JACKSONVILLE – Let’s get to it . . .
Nicolas from Fort Lee, VA:
I know it is preseason, so wins and losses don't matter officially. Unofficially, though, coming off a season of only two wins, is it more urgent to win a game just to get the fans more excited? Hard to be excited when you only win two games out of the last 20.
John: It may be important to fans to win a preseason game. Probably, that’s the case because there are still many fans that don’t grasp that leading 13-10 at halftime in the preseason outweighs losing 37-13. And sure, the coaches and players wouldn’t mind winning. As Ebby Calvin “Nuke” LaLoosh said of winning, “it’s like better than losing.” But it really, truly doesn’t matter in the preseason. Come Week 1, no one will remember if the Jaguars were 4-0 or 0-4 in the preseason. The Jaguars went 3-1 in the 2012 preseason, and honestly, I didn’t remember until someone emailed me recently.
Jesse from Charleston, SC:
It's never a good sign when the quarterback looks to the sideline and shrugs his shoulders in confusion. Is this one of the intangibles that Gus Bradley is referring to when deciding a starting quarterback?
John: Yeah, you’re right, Jesse. He’s the first quarterback to ever look to the sideline confused. That’s the intangible. Good work.
Girant from Fernandina Beach, FL:
I get Gus Bradley's statement of "competition," but that doesn’t explain why they bring in random punters and kickers. Bryan Anger
broke rookie records last year, and Josh Scobee
has been one of the few staples on this team. Why bring in these other guys?!
John: Teams bring in punters and kickers when they have established players at those positions for multiple reasons. One is to prevent the front-line specialists from wearing down in practice. You only want kickers and punters doing their specialties so many times in a given period. Teams also are wise to have a backup plan if a specialist gets hurt during the season. Training camp and preseason is the time to bring in other guys so that you’re familiar with them if they’re needed during the season. Also, with the offseason roster at 90 players it’s more possible than it was before to have multiple specialists around and not have it hurt you at other positions.
Jefro from Tull:
Dear John, Your the biggest BG fan. Overlooking Dennard. They let go Of rodgers. I do not know if that was the best decision. John your Making the Jags make bad choice. Last Night aganist the 6-10 Jets, The worst qb in the league had a great performance but the jags still Lost. With a 5.5 ave Which is BG average tis preseason. Chad looks like a better choice to start. Dennard Broke all his records at Michigan. WHy isn't Dennard the the starting qb from DAy 1. Second issue. The jags have the worst line in the league and need a running QB that make the big play in the air. Clearly Dennard the best choice.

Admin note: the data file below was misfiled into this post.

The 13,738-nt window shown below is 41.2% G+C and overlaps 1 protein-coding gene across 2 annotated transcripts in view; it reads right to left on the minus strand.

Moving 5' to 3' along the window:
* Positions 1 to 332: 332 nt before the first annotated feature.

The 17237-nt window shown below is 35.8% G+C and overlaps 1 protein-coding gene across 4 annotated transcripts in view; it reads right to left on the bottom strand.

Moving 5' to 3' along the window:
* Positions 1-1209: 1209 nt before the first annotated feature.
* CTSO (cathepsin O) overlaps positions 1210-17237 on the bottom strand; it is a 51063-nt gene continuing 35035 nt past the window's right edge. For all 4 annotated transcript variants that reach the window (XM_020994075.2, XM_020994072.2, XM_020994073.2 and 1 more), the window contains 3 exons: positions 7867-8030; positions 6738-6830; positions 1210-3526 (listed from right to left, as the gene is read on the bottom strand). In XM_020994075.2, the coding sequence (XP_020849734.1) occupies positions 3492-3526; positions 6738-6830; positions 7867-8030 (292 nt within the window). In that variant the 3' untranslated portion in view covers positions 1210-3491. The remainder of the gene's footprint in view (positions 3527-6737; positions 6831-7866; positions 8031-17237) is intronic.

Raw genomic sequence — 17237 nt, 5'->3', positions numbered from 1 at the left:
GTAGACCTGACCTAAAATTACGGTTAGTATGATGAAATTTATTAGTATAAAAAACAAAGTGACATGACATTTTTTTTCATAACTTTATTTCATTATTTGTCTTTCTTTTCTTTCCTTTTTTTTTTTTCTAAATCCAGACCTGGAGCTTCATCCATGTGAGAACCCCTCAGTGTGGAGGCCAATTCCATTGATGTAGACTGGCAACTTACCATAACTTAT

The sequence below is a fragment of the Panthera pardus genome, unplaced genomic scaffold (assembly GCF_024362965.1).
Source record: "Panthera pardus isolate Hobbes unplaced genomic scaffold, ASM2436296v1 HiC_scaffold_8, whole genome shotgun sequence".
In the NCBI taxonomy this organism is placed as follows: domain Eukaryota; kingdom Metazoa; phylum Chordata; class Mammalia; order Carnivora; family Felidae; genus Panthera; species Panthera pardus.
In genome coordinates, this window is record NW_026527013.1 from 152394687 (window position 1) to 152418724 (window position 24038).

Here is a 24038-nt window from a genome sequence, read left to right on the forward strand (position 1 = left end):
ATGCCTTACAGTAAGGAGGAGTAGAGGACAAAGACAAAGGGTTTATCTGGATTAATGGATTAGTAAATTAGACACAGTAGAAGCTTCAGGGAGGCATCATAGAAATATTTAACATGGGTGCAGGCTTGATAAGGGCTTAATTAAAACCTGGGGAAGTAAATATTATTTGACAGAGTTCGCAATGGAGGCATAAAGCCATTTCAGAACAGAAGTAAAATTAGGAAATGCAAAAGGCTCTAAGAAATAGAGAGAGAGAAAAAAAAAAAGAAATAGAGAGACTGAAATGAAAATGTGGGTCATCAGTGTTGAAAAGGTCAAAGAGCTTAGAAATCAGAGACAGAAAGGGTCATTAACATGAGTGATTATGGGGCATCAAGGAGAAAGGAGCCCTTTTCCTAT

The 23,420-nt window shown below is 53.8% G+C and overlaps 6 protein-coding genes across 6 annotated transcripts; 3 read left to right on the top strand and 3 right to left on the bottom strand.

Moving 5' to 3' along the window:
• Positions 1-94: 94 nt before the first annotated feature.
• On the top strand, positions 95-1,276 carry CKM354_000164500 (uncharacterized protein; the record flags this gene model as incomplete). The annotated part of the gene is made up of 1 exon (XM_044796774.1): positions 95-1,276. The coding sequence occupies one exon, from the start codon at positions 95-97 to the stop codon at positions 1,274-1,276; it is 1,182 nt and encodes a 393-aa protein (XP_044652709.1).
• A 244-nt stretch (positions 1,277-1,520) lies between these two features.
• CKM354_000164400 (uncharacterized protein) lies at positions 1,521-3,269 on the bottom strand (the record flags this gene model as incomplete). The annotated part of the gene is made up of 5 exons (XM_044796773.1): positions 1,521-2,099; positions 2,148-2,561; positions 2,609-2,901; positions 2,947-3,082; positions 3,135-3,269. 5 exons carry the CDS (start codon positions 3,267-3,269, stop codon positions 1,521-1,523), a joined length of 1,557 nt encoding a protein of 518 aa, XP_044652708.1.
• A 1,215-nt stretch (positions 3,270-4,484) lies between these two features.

John: Here we go, Jaguars!
Wayne from Atlanta, GA:
So what exactly is Palmer doing to keep a roster spot? It's apparent punt returns are not going to be his thing. Any reason they keep trying him there when we know Sanders is going to be our main punt returner?
I got a lot of emails Sunday calling for Tobais Palmer
to be cut. There is no hurry for this, and it can be unwise to cut a player because he makes a couple of visible mistakes, which Palmer has done by fumbling a punt in each of the first two preseason games. The Jaguars signed Palmer as a rookie free agent because he has NFL speed, which not all players have. I don’t know that he will make the team. It’s probably a long shot, but he’s a player with ability who could be on the practice squad.
Jordan from Little Valley, NY:
It is going to be like a waffle shop in the Ozone this week.
Sage from Orlando, FL:
“It felt great," Jones-Drew said. "Getting tackled was great." Uh...when does a running back ever say "getting tackled was great"?!
John: When it’s the preseason. Running backs will tell you a big part – maybe the biggest part – of their preseason preparation is getting used to being tackled. Remember, this isn’t the era of full-padded, tackle-to-the-ground training camps. A running back often will go from the end of one season to the beginning of the next without being tackled, and in Jones-Drew’s case, it has been since last October. A back needs to feel that and get used to it. Jones-Drew talks about it a lot. That’s what he meant Saturday night.